State relies on Section (c) of its "Exclusions", which provides that the policy does not apply:
"(c) under coverages A and B, while the automobile is used for the towing of any trailer owned or hired by the insured and not covered by like insurance in the company, or while any trailer covered by this policy is used with any automobile owned or hired by the insured and not covered by like insurance in the company;". The key is "insured." Had the [italicized] clause recited "owned or hired by the named insured (Gerald Sullivan), the exclusion would not apply, for the automobile (or tractor) was not owned by Gerald Sullivan, the named insured. State urges that under its definition of "insured",1 Crawford Sullivan and Leon Thrash, his employee, became State's insured when Gerald Sullivan permitted Crawford to use the trailer. See Travelers Indemnity Co. v. Watkins, Miss., 209 So. 2d 630. By paraphrasing the [italicized] portion of the above exclusion, State contends that it policy excludes coverage for the Andrews trailer while it was being used with the Chevrolet tractor owned by Crawford which tractor was not covered by like insurance with State. See Penn. Th. & F. Mut. Cas. Ins. Co. v. Hartford Acc. & I. Co., 4 Cir., 310 F.2d 618; Hartford Acc. & I. Co. v. Shaw, 273 F.2d 133; and Yellow Transit Freight Lines, Inc., et al. v. Houston Fire & Casualty Ins. Co., Tex.Civ.App., 254 S.W.2d 891.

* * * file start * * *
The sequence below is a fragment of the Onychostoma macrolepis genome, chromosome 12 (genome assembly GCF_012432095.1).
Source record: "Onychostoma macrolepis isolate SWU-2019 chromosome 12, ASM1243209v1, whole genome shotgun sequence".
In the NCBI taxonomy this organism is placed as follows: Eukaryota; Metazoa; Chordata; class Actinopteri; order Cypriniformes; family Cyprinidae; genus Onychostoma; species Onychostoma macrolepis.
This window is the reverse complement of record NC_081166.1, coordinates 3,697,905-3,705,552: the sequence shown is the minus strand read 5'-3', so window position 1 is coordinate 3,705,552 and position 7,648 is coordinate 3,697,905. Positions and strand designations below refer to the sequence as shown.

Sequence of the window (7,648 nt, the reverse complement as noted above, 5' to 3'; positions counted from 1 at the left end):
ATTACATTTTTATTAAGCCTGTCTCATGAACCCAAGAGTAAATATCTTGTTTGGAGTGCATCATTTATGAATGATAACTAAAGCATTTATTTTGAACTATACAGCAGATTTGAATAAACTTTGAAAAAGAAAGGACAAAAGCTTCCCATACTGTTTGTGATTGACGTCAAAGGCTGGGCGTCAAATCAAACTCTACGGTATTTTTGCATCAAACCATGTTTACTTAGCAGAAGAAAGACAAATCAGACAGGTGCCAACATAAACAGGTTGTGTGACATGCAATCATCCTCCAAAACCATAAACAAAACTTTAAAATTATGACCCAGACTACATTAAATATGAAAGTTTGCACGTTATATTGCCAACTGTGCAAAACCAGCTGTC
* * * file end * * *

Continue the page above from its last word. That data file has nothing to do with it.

Canal's policy contains an identical definition of "insured", and an identical exclusion clause as standard language in automobile liability policies. Although the clauses are identical, based upon the facts herein, Canal's language is not applicable to effect an exclusion; in State's policy the language does effect an exclusion.
Accordingly, the suit is dismissed at the costs of plaintiff.
An order may be so drawn and submitted.
(Signed) DAN M. RUSSELL, JR. UNITED STATES DISTRICT JUDGE
DATED: Nov. 25, 1969.
"Insuring Agreements, III Definition of Insured:
(a) With respect to the Insurance for bodily injury liability and for property damage liability the unqualified word `insured' includes the named insured. * * * and also includes any person using the automobile, provided the actual use of the automobile is * * * with * * * permission."